In-store promotions can benefit from a tech-driven strategy that helps offer a more interactive experience.
Technology is changing the status quo for food retailers, with tools such as artificial intelligence (AI), social media and next-generation personalization making it easier than ever to streamline operations and connect with customers. When it comes to promotions, grocers and brands are finding ways to harness these types of technology to encourage trial and repeat purchases.
Today’s promotional strategies run the gamut from standard in-store marketing displays to promoting products across multiple channels, including email marketing, smartphone push notifications, online advertising and so much more. Promotions can often be a sure-fire way to get customers into physical stores and onto websites and mobile apps, but using the right tools is more important than ever.
Michael Della Penna, chief strategy officer at Los Angeles-based InMarket, explains that the technology used in today’s omnichannel promotions has helped grocers and brands truly connect with consumers on their buying journeys instead of blindly trying to sell to them.
“For a long time, marketing has been so focused on who to advertise to, leveraging audiences, demographics and psychographics, and all those traditional targeting approaches,” says Della Penna. “What I think technology and data have done over the last couple years is really shift the focus to when and where the consumer is so you can connect with them, and also provide a deeper understanding of why the customer is shopping, not just who they are.”
Whichever avenue a grocer or brand decides to go down with its promotional strategy, there are a few considerations that should be taken into account.
The Personalization Imperative
Along with a deeper customer understanding comes the need to speak directly to that customer to serve up pertinent promotions. Today’s consumers are inundated with many daily emails from retailers offering generic discounts and offers, according to Sujeet Naik, research associate at New York-based Coresight Research, who further explains that personalization is vital to cut through the noise.
“Personalization allows retailers to provide targeted promotions more relevant to individual consumers, increasing the likelihood of a positive response,” explains Naik. “Offering personalization across promotions and recommendations, through text messages, social content and app content, typically leads to increased sales and basket size.”
With mountains of consumer data, including age, location, purchase history and the type of promotions a given shopper responds to, along with data analytics and machine-learning technologies, food retailers have the ability to tailor promotions at an individual level, notes Naik.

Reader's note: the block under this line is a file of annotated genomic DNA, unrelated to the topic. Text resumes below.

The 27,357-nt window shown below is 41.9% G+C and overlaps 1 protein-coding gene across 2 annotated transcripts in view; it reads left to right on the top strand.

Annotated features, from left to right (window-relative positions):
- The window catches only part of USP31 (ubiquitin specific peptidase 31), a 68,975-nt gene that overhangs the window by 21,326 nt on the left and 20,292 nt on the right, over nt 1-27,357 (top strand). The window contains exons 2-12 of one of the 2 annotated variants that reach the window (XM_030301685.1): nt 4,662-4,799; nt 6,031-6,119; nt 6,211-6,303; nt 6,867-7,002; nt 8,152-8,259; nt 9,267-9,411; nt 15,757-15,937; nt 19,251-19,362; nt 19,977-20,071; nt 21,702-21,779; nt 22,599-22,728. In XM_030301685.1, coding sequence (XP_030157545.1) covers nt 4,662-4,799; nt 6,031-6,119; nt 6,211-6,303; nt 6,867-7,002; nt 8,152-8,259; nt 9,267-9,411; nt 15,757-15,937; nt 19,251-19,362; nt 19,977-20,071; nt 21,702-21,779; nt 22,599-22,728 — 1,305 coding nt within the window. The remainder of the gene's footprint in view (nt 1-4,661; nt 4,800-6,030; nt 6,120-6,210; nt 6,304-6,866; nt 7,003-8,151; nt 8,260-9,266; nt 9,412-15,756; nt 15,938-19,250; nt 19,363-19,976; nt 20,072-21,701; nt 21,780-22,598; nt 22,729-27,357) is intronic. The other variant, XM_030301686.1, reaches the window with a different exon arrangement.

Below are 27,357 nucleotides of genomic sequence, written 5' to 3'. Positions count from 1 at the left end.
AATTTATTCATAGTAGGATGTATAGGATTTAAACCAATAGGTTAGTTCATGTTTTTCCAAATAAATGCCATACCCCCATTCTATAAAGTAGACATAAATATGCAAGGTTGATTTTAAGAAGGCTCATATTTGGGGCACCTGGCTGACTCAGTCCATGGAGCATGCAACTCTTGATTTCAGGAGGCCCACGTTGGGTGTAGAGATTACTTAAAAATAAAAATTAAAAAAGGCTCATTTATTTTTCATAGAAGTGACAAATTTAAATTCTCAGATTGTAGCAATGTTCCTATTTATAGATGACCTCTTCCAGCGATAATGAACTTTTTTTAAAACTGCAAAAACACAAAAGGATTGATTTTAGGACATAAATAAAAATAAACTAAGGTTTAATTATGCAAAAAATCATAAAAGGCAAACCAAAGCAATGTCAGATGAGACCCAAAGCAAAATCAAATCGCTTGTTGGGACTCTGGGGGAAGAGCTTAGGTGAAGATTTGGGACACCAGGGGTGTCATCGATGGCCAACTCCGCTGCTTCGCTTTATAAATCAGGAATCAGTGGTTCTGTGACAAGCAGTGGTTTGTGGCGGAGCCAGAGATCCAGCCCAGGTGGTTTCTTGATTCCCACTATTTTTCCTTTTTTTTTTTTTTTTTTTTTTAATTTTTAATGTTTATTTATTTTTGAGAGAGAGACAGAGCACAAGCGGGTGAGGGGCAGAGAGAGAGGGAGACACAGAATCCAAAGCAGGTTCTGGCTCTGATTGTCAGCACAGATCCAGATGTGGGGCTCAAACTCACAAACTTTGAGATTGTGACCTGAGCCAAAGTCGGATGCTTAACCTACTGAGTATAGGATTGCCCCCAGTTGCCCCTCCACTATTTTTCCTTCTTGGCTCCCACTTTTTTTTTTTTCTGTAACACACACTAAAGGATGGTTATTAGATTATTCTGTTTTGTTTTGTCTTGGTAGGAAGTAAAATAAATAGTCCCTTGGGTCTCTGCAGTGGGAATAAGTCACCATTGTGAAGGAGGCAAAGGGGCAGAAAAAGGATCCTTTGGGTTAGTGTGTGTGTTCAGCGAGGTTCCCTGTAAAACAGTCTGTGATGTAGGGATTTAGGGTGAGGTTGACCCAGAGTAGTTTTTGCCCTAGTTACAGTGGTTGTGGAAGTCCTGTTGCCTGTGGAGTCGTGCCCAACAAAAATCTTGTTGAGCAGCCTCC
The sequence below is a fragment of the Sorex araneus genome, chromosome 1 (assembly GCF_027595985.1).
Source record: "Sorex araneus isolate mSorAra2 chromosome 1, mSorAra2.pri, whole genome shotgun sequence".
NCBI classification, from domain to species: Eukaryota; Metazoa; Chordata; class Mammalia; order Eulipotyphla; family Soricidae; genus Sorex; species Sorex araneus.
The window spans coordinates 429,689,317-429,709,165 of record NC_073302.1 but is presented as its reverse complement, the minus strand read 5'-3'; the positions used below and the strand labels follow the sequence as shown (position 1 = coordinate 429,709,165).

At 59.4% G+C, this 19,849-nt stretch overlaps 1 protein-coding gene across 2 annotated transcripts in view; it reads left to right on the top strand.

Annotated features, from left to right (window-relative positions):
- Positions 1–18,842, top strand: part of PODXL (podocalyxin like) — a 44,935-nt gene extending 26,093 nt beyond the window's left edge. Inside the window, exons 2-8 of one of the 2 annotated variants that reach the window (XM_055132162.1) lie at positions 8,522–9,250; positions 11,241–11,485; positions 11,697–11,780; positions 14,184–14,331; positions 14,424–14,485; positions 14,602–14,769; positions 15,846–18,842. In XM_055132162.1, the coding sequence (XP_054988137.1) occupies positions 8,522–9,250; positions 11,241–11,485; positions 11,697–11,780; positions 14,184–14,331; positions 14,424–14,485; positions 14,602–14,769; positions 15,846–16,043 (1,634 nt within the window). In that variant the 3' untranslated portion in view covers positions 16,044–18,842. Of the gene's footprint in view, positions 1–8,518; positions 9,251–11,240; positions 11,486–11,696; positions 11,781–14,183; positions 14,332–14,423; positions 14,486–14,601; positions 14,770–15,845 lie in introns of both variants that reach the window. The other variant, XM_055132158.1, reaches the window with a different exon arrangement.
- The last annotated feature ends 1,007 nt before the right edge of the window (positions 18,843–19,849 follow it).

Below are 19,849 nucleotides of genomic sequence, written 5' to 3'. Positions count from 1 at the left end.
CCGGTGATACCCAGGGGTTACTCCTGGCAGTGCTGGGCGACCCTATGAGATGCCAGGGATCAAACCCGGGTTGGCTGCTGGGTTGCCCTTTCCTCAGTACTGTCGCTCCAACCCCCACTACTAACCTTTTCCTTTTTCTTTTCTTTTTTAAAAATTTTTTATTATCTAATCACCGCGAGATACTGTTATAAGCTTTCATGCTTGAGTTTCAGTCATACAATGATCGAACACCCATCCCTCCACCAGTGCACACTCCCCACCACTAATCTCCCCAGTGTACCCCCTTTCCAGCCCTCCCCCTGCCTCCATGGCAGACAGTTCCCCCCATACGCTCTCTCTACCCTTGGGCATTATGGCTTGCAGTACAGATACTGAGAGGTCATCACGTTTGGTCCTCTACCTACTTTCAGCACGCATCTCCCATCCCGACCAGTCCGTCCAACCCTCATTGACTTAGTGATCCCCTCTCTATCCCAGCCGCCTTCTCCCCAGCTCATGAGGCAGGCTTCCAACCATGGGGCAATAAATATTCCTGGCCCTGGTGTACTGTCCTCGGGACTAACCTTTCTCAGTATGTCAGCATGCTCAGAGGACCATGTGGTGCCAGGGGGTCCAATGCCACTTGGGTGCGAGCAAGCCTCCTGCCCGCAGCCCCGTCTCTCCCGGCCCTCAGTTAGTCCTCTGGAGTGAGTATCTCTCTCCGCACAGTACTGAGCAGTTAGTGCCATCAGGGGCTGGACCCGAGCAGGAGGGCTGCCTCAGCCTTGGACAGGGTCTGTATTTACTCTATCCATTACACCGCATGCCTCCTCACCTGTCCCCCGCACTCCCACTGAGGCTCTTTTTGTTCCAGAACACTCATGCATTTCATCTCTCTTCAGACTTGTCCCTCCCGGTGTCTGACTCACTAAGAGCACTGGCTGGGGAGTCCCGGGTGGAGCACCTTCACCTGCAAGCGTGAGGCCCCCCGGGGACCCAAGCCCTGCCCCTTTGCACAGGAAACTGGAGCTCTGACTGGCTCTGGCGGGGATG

According to Della Penna, while true personalization requires technology and a slight mindset shift, it can make all the difference when a customer is reaching for a particular product.
“It goes back to the data and the technology,” he says. “It’s really about thinking differently about how you’re connecting with that customer and really looking at how to be of service to the customer, as opposed to just selling something.”
InMarket helped SmartyPants drive a highly engaging mobile campaign with a Target callout and a $5 coupon.
While online promotions can inherently lean on technology and tools such as social media, in-store promotions can benefit just as much from a tech-driven strategy. Della Penna recommends making the brick-and-mortar experience as interactive as possible by offering options like the ability to scan a barcode to understand what the ingredients are in a given product.
InMarket’s location-based advertising, for example, uses a proprietary network of apps and a software development kit (SDK) that can connect with customers via smartphone as they enter a store. Brands and retailers can use that technology to drive real-time promotional programs that serve up a relevant experience to each individual shopper.
“It’s about surrounding the customer with helpful technology to have a better experience in the store,” notes Della Penna.
When it comes to in-store promotions in general, Naik has some advice for grocers looking to bolster their strategies:
Optimize product placement: Grocers must ensure that the promoted products are placed in prominent locations throughout the store. This could be in high-traffic areas, on end caps or on special displays.
Timing: This is critical when it comes to promotions. Grocers need to plan their promotions around key shopping events when the stores see high traffic, such as holidays or seasonal changes, to maximize the impact of their promotional campaigns.
Leverage technology: Grocers can use technology to improve their in-store promotional strategy. For example, they can use beacons or location-based technology to send targeted offers to customers in specific areas of the store. They can also use digital signage to promote products and highlight deals.
A Multifaceted Approach
Retailers looking for the real deal when it comes to an omnichannel approach should ensure that customers receive a consistent message across all channels, regardless of where they choose to shop, says Naik. One such approach includes disseminating coupons that can be redeemed both in-store and online, which incentivizes customers to visit both channels and can help drive sales across both platforms.
When it comes to buy online, pickup in store and curbside pickup, retailers should also employ functionality that triggers push notifications to inform customers of in-store offers and deals that could prompt them to either enter the store or add those items to their carts. Additionally, Naik explains that grocers can offer loyalty programs that are accessible both in-store and online to allow customers to earn rewards for purchases made in either channel, which can help drive engagement and repeat business.